The idea again though – much like the “game” experiment – is not the box at all or even the beetle, it’s the idea that we all perceive something differently and nobody truly knows how someone else feels no matter what, making it irrelevant to the meaning of the word itself. Making sensations and feelings private and undefinable by meaning, merely having words that indicate when the sensation is present but still meaningless nonetheless. This idea is similar to the thought experiment on the colour Red.
The question of: is the red I see, the same as the red you see? This idea has been thrown around and spoken about by many people, including Mark Changizi PH. D, who goes into the more chemical sides of things and the functions of colour qualia, which involves the structures of colours and the idea that it would be impossible to perceive “Red” without seeing its opposite, “Green” just as it would be impossible to see Purple without Blue and Red as it is the combination.
Also including Vsauce (Michael Stevens) a famous YouTube Vlogger who states: “Colour is just an illusion. Colour, as we know it, does not exist in the outside world beyond us like gravity or protons do. Instead, colour is created inside our heads. Our brains convert a certain range of the electromagnetic spectrum into colour. I can measure the wavelength of radiation, but I can’t measure or observe the experience of a colour inside your mind. ” Which of course, is completely true.
He also goes into the idea that if two people were to both look at a strawberry, they would both state it as being “Red” but they might see different; how are we meant to know whether we see the same thing as others? For example, although they may both state the strawberry is “Red”, one person may actually see another colour, (let’s say green) but have always called it “Red”, causing them to believe they are seeing the same thing, when they’re really not. Michael also goes into the diagnosis of colour blindness, and shows the difference between what a colour blind person might see, in comparison to someone who isn’t.
The same goes with animals too, they see differently to us in retrospect to colours; Some see less colour than us like dogs, cats, mice, rats and rabbits who have poor vision where they only see in mostly greys with some blues and yellows, where as some animals like bees and butterflies, can see even more colours than us, there vision extending into UV. It could also be argued that animals have their own private languages as although we are unsure whether the meows and barks that we hear mean omething to the animals or not, whether they have minds or if they just have survival instincts and basic intelligence, we still know they are able to communicate enough between each other in some way. This is also backed up by Koko the talking gorilla who has learnt to communicate to us in sign language. Although this concept is a breakthrough in crossing the language barrier between animals and humans, the peculiar thing that Michael later mentions is that Koko doesn’t ask questions. This means that she might not have thought processes like we do and may not be as curious as we think.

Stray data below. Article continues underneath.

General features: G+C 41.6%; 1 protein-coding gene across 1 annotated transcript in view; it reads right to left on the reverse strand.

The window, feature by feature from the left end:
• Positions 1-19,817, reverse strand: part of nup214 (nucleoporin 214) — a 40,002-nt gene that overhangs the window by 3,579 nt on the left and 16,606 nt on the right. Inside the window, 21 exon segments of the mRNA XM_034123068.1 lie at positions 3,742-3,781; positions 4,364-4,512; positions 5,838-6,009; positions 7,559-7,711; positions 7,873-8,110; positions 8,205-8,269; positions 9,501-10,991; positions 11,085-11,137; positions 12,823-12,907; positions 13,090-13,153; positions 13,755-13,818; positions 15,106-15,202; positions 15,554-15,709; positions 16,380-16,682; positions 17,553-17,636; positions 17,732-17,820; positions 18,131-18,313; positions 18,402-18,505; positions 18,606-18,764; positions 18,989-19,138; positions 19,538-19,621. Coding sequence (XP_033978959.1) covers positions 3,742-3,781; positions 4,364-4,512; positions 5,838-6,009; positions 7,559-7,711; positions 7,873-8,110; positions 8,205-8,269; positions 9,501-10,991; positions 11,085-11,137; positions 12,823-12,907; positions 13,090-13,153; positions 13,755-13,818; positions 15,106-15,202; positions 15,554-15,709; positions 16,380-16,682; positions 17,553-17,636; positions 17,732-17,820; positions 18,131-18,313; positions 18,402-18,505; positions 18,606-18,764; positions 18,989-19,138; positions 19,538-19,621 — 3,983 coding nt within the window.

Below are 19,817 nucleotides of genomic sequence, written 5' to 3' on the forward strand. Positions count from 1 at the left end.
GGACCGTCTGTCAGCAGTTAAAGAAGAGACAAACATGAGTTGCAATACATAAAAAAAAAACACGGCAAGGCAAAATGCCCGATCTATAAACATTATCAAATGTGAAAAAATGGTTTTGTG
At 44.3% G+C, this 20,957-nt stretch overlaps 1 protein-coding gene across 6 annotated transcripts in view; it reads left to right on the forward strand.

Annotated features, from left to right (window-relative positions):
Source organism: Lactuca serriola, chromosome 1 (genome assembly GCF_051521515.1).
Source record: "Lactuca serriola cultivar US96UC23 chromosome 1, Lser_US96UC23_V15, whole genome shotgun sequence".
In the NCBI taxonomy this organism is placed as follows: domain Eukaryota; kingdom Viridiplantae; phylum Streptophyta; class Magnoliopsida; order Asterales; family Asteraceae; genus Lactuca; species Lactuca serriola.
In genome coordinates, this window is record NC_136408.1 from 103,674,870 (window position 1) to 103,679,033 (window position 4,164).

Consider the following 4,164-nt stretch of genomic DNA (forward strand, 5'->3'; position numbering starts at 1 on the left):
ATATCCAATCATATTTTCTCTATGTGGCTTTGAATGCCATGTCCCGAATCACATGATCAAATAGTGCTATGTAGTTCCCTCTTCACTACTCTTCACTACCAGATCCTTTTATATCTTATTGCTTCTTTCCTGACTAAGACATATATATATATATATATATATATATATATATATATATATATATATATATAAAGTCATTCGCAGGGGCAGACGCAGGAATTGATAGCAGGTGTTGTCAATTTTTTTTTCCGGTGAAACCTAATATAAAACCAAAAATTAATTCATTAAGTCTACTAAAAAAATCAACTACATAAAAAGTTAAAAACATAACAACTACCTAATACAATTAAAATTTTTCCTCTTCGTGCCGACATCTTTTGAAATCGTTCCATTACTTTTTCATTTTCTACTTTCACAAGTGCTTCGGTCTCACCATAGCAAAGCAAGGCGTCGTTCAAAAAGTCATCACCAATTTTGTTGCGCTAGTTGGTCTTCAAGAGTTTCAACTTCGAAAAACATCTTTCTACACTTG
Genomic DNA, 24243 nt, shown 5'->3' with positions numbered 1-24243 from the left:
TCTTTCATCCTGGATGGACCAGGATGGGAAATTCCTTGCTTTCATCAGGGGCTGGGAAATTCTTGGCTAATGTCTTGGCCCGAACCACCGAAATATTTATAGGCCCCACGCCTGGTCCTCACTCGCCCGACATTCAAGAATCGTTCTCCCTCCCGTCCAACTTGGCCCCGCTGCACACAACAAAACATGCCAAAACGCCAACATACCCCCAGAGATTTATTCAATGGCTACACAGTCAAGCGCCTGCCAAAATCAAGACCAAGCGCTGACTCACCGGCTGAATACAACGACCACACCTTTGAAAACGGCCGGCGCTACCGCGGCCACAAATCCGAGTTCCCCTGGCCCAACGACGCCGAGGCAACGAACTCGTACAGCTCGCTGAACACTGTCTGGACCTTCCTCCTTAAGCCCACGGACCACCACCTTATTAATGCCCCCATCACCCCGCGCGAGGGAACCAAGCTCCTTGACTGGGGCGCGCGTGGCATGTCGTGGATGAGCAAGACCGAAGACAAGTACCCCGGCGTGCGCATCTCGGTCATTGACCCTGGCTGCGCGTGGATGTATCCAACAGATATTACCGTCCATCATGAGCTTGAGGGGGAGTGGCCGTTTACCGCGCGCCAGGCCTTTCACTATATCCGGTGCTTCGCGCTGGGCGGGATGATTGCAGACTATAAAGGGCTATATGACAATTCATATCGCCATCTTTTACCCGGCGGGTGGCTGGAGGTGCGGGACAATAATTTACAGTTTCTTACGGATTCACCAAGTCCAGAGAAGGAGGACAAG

Michael unintentionally agrees with Wittgenstein’s idea of private language and Yezhou Yang’s idea of “body” and “soul” by stating that all of this stuff matters because it shows how fundamentally, in terms of our perceptions, we are all alone in our minds. This all relates to the idea that we will never truly understand another person’s mind, as we are all trapped in our own individual minds and Yang’s idea that my “world” would be different from your “world” and that everyone has their own “world” which would vanish when their “soul” vanished.
Your private language and personal view would die with you, as how are you meant to continue seeing and feeling when dead? Michael also refers to the idea of pain, reminding us of the “beetle-in-the-box” experiment by asking us how would we go about explaining pain to an individual who cannot feel it? Although in theory they could study how pain works in regards to the body and reactions, they could still not fully understand how it works or feels. This is the same with blind people, which Michael also mentions. He puts us into another imaginative situation by asking how do you explain the colour red to someone who cannot see?